Tuesday, March 31, 2009

Sweet Nothings

The nonexistents swim without swimming in the nothing. They move nowhere, but things that are move around and though the nonexistents have no fixed place, their lack of position, as constant as the North Star, is unadjusted accordingly.

Their unplaceable nature makes them the ultimate quantum uncertainty. They will be nowhere. They create an utterly permeable shell around everything. We are totally unprotected by nothing.

They would be invisible if there was anything to hide. You can see nothing behind them because they are not in front of anything; they aren’t beside, behind, atop or below. They leave a lot of room for other things.

Surely at least once a nonexistent came into existence. What does the universe expand into? Where was it before? Doesn’t the possibility of some nothing unnothinging, somethinging, charge the nothing with possibility? If that possibility had anything to attach to, it would certainly explode. Of course, nothing is certain.

I once knew nothing, now I grasp to understand it. I’ve believed in nonexistent things almost all my life. One day they will be all I have left. When I am nonexistent, the only possibility will be to exist again, for there no other possibilities. There will only be the possible and the impossible, and I am willing to bet on either. Otherwise I will be nonexistent and I shall swim without swimming in the nothing.

--Dan Kilian

--------------------------------------------- More Oblivion

--------------------------------------------- Going Nowhere

Monday, March 30, 2009

The Future of Cars

With the White House questioning their viability, Chrysler and GM have thirty and sixty days to roll out new plans to reverse their losses, or face bankruptcy. Now is the time for far-reaching, imaginative, desperate plans. What can we expect from these embattled car manufacturers?

New Leadership

In a nearly unprecedented imposition of Government control, GM’s CEO, Rick Wagoner has been asked to resign. Who will replace him? Surely it will have to be someone with an automobile sounding name, as Wagoner had. Bob Automan? Van Morrison? Otto McCarr? Vehicle Driverwagon? If anyone has those names, they should be in contention.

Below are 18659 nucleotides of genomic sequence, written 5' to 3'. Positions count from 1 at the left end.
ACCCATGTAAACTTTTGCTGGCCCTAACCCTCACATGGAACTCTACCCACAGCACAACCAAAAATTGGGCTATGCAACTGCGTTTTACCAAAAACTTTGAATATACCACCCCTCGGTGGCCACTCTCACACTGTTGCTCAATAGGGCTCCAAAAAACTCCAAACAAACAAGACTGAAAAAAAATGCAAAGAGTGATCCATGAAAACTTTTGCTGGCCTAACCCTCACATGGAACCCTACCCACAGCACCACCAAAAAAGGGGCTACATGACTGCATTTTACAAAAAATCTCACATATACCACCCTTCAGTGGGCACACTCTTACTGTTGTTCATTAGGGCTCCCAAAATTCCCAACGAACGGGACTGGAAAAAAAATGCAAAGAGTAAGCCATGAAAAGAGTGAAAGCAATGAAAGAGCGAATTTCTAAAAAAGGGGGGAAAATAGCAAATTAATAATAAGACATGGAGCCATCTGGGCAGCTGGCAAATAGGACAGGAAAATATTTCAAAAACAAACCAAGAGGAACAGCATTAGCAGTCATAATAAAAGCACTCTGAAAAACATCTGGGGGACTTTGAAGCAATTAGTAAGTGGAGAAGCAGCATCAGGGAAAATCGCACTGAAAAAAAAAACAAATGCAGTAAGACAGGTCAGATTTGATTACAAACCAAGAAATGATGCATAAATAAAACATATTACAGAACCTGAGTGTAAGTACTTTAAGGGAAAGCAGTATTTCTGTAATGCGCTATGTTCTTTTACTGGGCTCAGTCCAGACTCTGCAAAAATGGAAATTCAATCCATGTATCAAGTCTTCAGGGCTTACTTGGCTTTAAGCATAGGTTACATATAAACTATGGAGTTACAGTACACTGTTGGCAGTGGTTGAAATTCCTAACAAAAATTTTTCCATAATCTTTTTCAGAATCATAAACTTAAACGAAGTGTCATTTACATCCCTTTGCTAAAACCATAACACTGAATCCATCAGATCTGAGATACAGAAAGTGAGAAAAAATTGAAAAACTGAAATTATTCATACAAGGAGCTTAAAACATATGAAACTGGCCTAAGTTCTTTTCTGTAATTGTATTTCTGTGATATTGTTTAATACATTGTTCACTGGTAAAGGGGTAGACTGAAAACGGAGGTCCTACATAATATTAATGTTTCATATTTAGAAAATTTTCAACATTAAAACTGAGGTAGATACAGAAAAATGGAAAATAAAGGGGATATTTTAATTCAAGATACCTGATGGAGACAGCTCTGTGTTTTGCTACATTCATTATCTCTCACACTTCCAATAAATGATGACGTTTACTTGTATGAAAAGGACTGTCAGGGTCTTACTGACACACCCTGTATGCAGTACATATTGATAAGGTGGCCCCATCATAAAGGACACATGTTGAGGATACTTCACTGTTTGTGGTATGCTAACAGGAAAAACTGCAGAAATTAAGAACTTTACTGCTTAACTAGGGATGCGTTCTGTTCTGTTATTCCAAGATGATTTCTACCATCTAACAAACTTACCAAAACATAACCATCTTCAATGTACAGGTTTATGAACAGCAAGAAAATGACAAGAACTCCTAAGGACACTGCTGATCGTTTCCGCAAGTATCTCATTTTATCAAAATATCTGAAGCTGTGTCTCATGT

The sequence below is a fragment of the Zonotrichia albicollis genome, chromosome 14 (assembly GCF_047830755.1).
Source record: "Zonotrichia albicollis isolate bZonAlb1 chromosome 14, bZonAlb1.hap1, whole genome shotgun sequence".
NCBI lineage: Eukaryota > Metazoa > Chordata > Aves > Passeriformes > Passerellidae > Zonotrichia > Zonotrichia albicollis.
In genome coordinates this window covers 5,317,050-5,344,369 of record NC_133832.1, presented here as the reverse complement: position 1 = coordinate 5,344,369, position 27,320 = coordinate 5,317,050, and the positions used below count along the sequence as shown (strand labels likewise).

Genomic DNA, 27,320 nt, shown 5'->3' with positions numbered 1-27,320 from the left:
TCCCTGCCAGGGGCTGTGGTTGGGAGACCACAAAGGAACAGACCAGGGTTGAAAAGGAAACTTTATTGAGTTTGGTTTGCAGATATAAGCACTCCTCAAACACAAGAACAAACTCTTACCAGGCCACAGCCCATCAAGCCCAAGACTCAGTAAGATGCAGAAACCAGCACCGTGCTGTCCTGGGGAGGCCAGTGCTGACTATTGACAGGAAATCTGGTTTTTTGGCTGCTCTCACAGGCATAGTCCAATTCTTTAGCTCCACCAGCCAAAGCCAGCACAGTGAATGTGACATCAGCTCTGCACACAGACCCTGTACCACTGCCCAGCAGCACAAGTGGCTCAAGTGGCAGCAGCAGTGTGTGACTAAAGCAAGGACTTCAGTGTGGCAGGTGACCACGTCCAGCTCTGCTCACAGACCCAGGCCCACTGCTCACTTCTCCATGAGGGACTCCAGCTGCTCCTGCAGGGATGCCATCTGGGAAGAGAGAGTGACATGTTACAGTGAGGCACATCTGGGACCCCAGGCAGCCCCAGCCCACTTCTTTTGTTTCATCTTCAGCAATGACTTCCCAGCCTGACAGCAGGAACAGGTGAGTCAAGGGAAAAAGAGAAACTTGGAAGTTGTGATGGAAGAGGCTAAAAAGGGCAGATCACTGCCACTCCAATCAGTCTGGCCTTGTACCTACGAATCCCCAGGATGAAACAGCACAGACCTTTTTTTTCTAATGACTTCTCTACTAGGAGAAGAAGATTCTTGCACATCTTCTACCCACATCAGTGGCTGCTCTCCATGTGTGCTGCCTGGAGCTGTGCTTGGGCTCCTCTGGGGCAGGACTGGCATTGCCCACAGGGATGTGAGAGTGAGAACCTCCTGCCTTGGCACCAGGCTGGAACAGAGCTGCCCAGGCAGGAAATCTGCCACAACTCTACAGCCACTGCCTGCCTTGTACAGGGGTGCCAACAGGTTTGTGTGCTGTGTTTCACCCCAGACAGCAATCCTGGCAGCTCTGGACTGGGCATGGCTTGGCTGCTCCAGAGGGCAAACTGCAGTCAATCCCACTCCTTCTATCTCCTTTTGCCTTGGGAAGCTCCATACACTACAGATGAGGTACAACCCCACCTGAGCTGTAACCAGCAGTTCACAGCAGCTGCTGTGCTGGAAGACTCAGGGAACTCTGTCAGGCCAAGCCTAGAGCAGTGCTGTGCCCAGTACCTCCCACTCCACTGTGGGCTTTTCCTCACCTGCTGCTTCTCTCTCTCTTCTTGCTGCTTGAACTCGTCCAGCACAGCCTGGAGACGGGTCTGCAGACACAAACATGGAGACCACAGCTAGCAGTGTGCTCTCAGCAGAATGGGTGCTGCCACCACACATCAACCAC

New Healthcare Plans

Heretofore unheard of compromises by the unions allow for greater flexibility in healthcare plans. Instead of spending $1,635 in healthcare costs for every car made, now for every car a worker’s life will be sacrificed, and his or her crucial organs will be sold to the highest bidder. The remaining body parts will be liquefied and used as lubricant.

New Models

Sleeker, more modern gas-mileage conscious automobiles shall be the order of the day. Chrysler has just leaked plans for its Chrysler 600, a one to two passenger vehicle with two wheels and no combustion engine. It comes with a basket and a bell, standard. GM is looking to collaborate with potential buyer Thom McAn on an experimental vehicle, though details are sketchy. Also in the works: virtual cars, imaginary cars, and a device that makes the “vroom” sound.

Stealing Cars From Toyota

Those union-free Japanese companies seem to doing less horribly. Perhaps we could steal all their cars. Ever see that movie Gone In Sixty Seconds? Horrible, wasn’t it? Why did Nicholas Cage start making nothing but horrible movies? Does it have something to do with the failure of the American auto industry?

A Return to the Days of Henry Ford

If you could build a time-machine and take it back to the dawn of the American automobile industry, such an invention would probably sell for a lot of money. If anyone has time-traveling technology they’ve been sitting on, now’s the time to break it out. You could make a time traveling car like in Back To The Future. People would buy that.
--Dan Kilian
---------------------------------------------- AIG
---------------------------------------------- Advice For Obama

Sunday, March 29, 2009

Sunday 11:17 P.M.

Why does the writer need to drink? To slow his chattering mind enough so he can listen? So he could get past shyness and interact with enough people so he could know characters? To live a life of plot? Something like that. Whatever the reason, he was determined to be a great writer.

"Scotch on the rocks, and keep them coming."

The bartender smirked. He saw that. Observation! Screw you pal. Keep it up and I'll destroy you in a great portrayal of a superior bartender. I'll write you a comeuppance for the ages. Better yet, I'll ignore you, and consign you to oblivion.

Wow. Scotch is expensive, and nasty!

Beer. He was a novelist. Not short stories. He shot pool.

"That shot is illegal! You forfeit the game!"

The argument got very shouty. Conflict. Characters. Assholes.


"You've got to leave."

"I've got to leave?"

"Yes. Please leave. I don't care. You've got to go."

"I'm going to consign you to oblivion!"

He found a party. Had a great talk with a great old character who liked to drink. Found a woman. The pure heart or the femme fetale? She didn't seem to want to talk. He talked. He followed her around the room. They made him leave.